# Calculating the divergence of electric field using the definition of divergence.

If I try to calculate the divergence of electric field created by a point charge at the origin then I shall do something like this:

$$\displaystyle \mathbf{E}= \frac{1} {4\pi\epsilon_0} \frac{q}{r^2} \hat r$$

$$\displaystyle \mathbf{\nabla} \cdot \mathbf{E} = \frac{1}{r^2} ~ \frac{\partial (r^2E_r)}{\partial r} + \frac{1}{rsin\theta} ~ \frac{\partial (E_{\theta}sin\theta)}{\partial{\theta}} + \frac{1}{rsin\theta} \frac{\partial E_{\phi}}{\partial{\phi}}$$

$$\displaystyle E_{\theta} ~and~ E_{\phi}$$ will be zero and $$\displaystyle r^2 E_r = \frac{1}{4\pi\epsilon_0}q$$

$$\displaystyle \mathbf{\nabla} \cdot \mathbf{E} = \frac{1}{r^2} \frac{\partial kq}{\partial r}~~~~~~~~~~~~~~~~~~~~~~~~~~~, k= \frac{1}{4\pi\epsilon_0}$$

The derivative of a constant is zero and therefore

$$\displaystyle \mathbf{\nabla} \cdot \mathbf{E} = 0$$

But I have studied that $$\displaystyle \nabla \cdot \mathbf{E} = \frac{\rho}{\epsilon_0}$$. Why there is a discrepancy? I have worked out the divergence from the it's very definition.

#### topsquark

Forum Staff
If I try to calculate the divergence of electric field created by a point charge at the origin then I shall do something like this:

$$\displaystyle \mathbf{E}= \frac{1} {4\pi\epsilon_0} \frac{q}{r^2} \hat r$$

$$\displaystyle \mathbf{\nabla} \cdot \mathbf{E} = \frac{1}{r^2} ~ \frac{\partial (r^2E_r)}{\partial r} + \frac{1}{rsin\theta} ~ \frac{\partial (E_{\theta}sin\theta)}{\partial{\theta}} + \frac{1}{rsin\theta} \frac{\partial E_{\phi}}{\partial{\phi}}$$

$$\displaystyle E_{\theta} ~and~ E_{\phi}$$ will be zero and $$\displaystyle r^2 E_r = \frac{1}{4\pi\epsilon_0}q$$

$$\displaystyle \mathbf{\nabla} \cdot \mathbf{E} = \frac{1}{r^2} \frac{\partial kq}{\partial r}~~~~~~~~~~~~~~~~~~~~~~~~~~~, k= \frac{1}{4\pi\epsilon_0}$$

The derivative of a constant is zero and therefore

$$\displaystyle \mathbf{\nabla} \cdot \mathbf{E} = 0$$

But I have studied that $$\displaystyle \nabla \cdot \mathbf{E} = \frac{\rho}{\epsilon_0}$$. Why there is a discrepancy? I have worked out the divergence from the it's very definition.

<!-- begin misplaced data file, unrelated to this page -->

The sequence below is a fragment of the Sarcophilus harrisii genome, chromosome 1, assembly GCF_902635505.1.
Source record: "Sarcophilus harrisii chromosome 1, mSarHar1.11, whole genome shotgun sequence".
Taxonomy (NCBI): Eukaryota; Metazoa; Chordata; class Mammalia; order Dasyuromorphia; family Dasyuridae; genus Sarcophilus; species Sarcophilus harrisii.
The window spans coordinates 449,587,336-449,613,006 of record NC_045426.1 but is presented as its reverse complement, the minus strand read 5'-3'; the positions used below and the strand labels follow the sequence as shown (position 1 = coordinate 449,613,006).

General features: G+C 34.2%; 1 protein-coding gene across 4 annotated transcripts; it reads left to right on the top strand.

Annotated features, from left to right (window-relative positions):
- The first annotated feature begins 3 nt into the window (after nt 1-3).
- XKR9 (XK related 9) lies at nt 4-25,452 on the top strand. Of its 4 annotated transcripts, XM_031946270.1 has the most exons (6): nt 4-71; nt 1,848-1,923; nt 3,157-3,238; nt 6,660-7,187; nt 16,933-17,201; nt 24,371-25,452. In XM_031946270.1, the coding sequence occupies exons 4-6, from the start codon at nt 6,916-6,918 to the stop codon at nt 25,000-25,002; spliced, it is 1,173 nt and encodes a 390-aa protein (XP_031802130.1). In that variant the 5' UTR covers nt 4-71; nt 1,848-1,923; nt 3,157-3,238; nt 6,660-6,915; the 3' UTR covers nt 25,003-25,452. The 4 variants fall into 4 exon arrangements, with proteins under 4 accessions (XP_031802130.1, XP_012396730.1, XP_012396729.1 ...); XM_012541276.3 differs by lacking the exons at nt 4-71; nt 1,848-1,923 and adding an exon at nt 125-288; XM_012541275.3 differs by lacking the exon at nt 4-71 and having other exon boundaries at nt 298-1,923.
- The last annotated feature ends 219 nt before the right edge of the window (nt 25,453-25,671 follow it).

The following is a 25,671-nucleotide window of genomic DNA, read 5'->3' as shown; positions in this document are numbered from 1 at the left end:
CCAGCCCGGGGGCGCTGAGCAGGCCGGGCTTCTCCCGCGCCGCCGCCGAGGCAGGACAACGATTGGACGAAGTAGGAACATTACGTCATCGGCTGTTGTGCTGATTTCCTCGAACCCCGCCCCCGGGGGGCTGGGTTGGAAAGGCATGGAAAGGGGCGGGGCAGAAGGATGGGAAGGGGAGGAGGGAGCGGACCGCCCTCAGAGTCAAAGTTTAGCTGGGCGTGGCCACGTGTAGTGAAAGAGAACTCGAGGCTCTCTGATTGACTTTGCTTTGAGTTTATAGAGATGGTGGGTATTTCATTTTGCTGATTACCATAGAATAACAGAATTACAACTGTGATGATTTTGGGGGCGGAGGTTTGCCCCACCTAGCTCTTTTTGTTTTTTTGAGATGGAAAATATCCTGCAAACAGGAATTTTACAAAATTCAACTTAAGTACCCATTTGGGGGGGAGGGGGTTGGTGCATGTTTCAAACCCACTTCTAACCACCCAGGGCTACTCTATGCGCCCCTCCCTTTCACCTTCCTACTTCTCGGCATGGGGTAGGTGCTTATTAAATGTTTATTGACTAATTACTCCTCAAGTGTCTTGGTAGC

I don't have much time to look up how to find the answer, but consider that you are working with a term: $$\displaystyle \dfrac{k}{r^2} \dfrac{d q}{d r}$$. You have a problem at r = 0: That's where the charge is and we're also working with $$\displaystyle 1/r^2$$, which can't strictly be taken at r = 0. Essentially your charge distribution is $$\displaystyle \rho = 4 \pi \delta (r)$$, where $$\displaystyle \delta (r)$$ is the Dirac delta function.

See if that will get you started.

-Dan

1 person

You are saying $$\displaystyle \frac{\partial q}{\partial r}$$ can not be taken to be zero because with $$\displaystyle r$$ the charge $$\displaystyle q$$ is changing, it's zero everywhere but q at the center. I quite getting you but can you please help just a little more? I mean what's the problem with that derivative, $$\displaystyle \frac{\partial q}{\partial r}$$.

Last edited:

#### topsquark

Forum Staff
Yeah, this took a while. Again my apologies.

Whilst I was working on this I kept going in circles as to what needs to be derived in what way and where. I did do some web digging and I feel the following should work out for you. If not, let me know.

Divergence. Go down to the section that saya "You must use the Dirac $$\displaystyle \delta$$ function and its properites." The whole thing is there step by step.

-Dan

1 person

Now, to give the real happiness: I have understood my doubt, the problem is that $$\displaystyle \frac{\partial q}{\partial r}$$ isn't simply zero, the graph of charge vs distance from center has been attached (I have made curvature near the zero just to make more visible). In the figure $$\displaystyle Q$$ is zero everywhere but at $$\displaystyle r=0$$ it's value is $$\displaystyle q$$ and hence we have got special kind of step function whose derivative can't found by elementary definition of derivatives.